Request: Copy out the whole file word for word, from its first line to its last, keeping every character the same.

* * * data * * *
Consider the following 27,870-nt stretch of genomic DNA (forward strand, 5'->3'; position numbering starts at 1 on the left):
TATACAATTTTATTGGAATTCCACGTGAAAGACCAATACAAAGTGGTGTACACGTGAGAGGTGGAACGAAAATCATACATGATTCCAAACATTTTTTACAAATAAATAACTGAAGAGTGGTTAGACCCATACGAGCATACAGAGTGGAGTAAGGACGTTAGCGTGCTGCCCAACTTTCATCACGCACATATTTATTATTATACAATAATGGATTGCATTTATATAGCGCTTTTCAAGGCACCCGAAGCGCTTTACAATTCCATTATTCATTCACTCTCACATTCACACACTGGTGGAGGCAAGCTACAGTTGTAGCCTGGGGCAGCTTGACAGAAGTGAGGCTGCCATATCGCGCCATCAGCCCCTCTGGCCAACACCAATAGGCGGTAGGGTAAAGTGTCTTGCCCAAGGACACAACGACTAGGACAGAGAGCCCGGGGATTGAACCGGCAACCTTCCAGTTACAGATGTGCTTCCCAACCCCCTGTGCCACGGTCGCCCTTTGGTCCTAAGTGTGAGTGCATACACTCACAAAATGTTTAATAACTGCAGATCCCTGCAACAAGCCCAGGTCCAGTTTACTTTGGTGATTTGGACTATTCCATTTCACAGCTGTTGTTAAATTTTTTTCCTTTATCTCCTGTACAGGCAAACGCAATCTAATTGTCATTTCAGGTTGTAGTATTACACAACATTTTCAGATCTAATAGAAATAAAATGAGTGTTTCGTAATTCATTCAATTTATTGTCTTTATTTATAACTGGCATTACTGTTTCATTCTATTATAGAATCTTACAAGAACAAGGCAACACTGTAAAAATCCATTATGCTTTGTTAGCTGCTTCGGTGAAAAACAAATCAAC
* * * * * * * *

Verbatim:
Consider the following 27,870-nt stretch of genomic DNA (forward strand, 5'->3'; position numbering starts at 1 on the left):
TATACAATTTTATTGGAATTCCACGTGAAAGACCAATACAAAGTGGTGTACACGTGAGAGGTGGAACGAAAATCATACATGATTCCAAACATTTTTTACAAATAAATAACTGAAGAGTGGTTAGACCCATACGAGCATACAGAGTGGAGTAAGGACGTTAGCGTGCTGCCCAACTTTCATCACGCACATATTTATTATTATACAATAATGGATTGCATTTATATAGCGCTTTTCAAGGCACCCGAAGCGCTTTACAATTCCATTATTCATTCACTCTCACATTCACACACTGGTGGAGGCAAGCTACAGTTGTAGCCTGGGGCAGCTTGACAGAAGTGAGGCTGCCATATCGCGCCATCAGCCCCTCTGGCCAACACCAATAGGCGGTAGGGTAAAGTGTCTTGCCCAAGGACACAACGACTAGGACAGAGAGCCCGGGGATTGAACCGGCAACCTTCCAGTTACAGATGTGCTTCCCAACCCCCTGTGCCACGGTCGCCCTTTGGTCCTAAGTGTGAGTGCATACACTCACAAAATGTTTAATAACTGCAGATCCCTGCAACAAGCCCAGGTCCAGTTTACTTTGGTGATTTGGACTATTCCATTTCACAGCTGTTGTTAAATTTTTTTCCTTTATCTCCTGTACAGGCAAACGCAATCTAATTGTCATTTCAGGTTGTAGTATTACACAACATTTTCAGATCTAATAGAAATAAAATGAGTGTTTCGTAATTCATTCAATTTATTGTCTTTATTTATAACTGGCATTACTGTTTCATTCTATTATAGAATCTTACAAGAACAAGGCAACACTGTAAAAATCCATTATGCTTTGTTAGCTGCTTCGGTGAAAAACAAATCAAC